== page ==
First Blog

TASK: In your own words briefly say how the ideas in “Expostulation & Reply” & “The Tables Turned” have helped you to understand Romanticism.

The central idea in Expostulation and Reply and The Tables Turned is that there is more to life than books and that the natural world can teach us more than books ever could. In Expostulation and Reply, Wordsworth is bid by his friend Matthew to take up his books and begin reading again to improve his mind and Wordsworth replies that he shall not, because of all the wonder and awe his natural surroundings provide him. In The Tables Turned, Wordsworth continues to persuade Matthew to put his books away and join him in wonderment at the natural world.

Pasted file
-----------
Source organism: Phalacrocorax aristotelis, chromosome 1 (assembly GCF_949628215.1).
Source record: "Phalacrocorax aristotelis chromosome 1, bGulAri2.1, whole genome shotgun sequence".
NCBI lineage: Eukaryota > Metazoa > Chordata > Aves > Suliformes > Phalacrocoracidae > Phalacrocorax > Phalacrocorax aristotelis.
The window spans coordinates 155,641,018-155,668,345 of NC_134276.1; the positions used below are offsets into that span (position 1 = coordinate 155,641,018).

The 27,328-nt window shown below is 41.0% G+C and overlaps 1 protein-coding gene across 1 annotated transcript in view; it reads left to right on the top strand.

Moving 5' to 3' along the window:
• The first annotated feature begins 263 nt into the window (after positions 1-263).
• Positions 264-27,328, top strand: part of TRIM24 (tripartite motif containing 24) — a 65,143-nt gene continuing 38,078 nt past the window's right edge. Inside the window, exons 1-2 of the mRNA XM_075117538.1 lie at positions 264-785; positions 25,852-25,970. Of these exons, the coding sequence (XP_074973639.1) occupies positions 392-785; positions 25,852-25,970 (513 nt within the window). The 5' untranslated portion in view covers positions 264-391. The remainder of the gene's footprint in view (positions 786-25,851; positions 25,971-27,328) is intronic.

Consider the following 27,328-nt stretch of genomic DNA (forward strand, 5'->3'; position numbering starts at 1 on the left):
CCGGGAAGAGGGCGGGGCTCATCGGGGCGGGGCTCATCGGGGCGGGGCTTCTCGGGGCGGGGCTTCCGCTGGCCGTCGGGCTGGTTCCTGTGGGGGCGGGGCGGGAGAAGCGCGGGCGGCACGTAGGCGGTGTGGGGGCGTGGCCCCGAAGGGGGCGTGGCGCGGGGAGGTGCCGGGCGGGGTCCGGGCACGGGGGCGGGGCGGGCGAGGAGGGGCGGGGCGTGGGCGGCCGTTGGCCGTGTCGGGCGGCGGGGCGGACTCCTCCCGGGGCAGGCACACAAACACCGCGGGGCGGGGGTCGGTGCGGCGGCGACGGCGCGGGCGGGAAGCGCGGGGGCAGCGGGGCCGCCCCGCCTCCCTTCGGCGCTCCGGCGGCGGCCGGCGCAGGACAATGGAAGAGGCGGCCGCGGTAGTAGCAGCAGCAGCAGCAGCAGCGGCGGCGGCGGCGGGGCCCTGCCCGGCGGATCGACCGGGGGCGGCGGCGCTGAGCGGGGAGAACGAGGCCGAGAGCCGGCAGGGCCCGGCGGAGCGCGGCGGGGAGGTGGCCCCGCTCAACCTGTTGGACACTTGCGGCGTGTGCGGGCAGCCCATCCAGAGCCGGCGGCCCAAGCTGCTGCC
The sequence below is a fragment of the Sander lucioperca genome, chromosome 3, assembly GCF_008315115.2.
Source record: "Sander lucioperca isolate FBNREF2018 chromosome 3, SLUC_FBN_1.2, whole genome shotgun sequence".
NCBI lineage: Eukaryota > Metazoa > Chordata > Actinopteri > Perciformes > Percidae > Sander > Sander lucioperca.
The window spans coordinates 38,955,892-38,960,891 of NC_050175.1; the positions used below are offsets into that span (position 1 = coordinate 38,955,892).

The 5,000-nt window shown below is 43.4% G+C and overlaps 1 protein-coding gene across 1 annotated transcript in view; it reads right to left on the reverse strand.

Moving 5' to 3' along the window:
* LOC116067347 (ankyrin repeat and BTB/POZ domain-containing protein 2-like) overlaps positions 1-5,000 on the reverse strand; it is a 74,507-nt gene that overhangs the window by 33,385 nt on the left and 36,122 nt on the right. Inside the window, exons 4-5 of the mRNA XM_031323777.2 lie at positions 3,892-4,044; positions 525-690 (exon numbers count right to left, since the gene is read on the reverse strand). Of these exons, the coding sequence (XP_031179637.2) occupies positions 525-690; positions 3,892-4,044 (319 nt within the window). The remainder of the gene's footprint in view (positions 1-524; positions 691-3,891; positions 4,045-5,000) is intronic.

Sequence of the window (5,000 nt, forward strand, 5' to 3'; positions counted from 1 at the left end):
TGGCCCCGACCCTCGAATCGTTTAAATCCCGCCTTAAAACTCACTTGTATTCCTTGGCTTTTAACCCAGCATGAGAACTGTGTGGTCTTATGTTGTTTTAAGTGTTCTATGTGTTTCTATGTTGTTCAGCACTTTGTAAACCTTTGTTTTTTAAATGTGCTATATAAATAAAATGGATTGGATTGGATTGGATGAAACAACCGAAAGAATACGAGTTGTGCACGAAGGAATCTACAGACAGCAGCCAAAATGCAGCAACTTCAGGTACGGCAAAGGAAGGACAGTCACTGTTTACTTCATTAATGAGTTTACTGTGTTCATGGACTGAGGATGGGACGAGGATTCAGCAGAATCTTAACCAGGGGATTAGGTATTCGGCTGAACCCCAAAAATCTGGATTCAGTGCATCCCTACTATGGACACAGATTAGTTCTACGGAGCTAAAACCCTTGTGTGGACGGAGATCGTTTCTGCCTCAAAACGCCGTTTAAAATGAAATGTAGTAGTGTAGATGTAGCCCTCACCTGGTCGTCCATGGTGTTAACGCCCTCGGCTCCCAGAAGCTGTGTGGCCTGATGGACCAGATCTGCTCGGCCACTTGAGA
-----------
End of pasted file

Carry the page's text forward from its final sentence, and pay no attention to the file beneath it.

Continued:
The main theme of Romanticism is that nature and the environment can inspire creativity and individuality better than any book or teacher can (“Nor less I deem that there are Powers… that we can feed this mind of ours in a wise passiveness” – Expostulation and Reply). These two poems have definitely helped me understand Romanticism through the motif of nature, especially The Tables Turned. Wordsworth’s language in this poem paints the scene of a lush environment (“the sun… a freshening lustre yellow, through all the long green fields has spread…”) and it sounds so appealing that you can’t help but want to spend time outside to just simply be in nature, without any other worries. The lines of “Come forth into the light of things, let Nature be your teacher” and “Enough of Science and Art; Close up those barren leaves…” quite effectively encapsulate the Romantics’ feelings of the time – that of simply being in and appreciating nature and all the wisdom and knowledge it can offer us with its beauty, as opposed to the boring pages of a book that just offer printed words.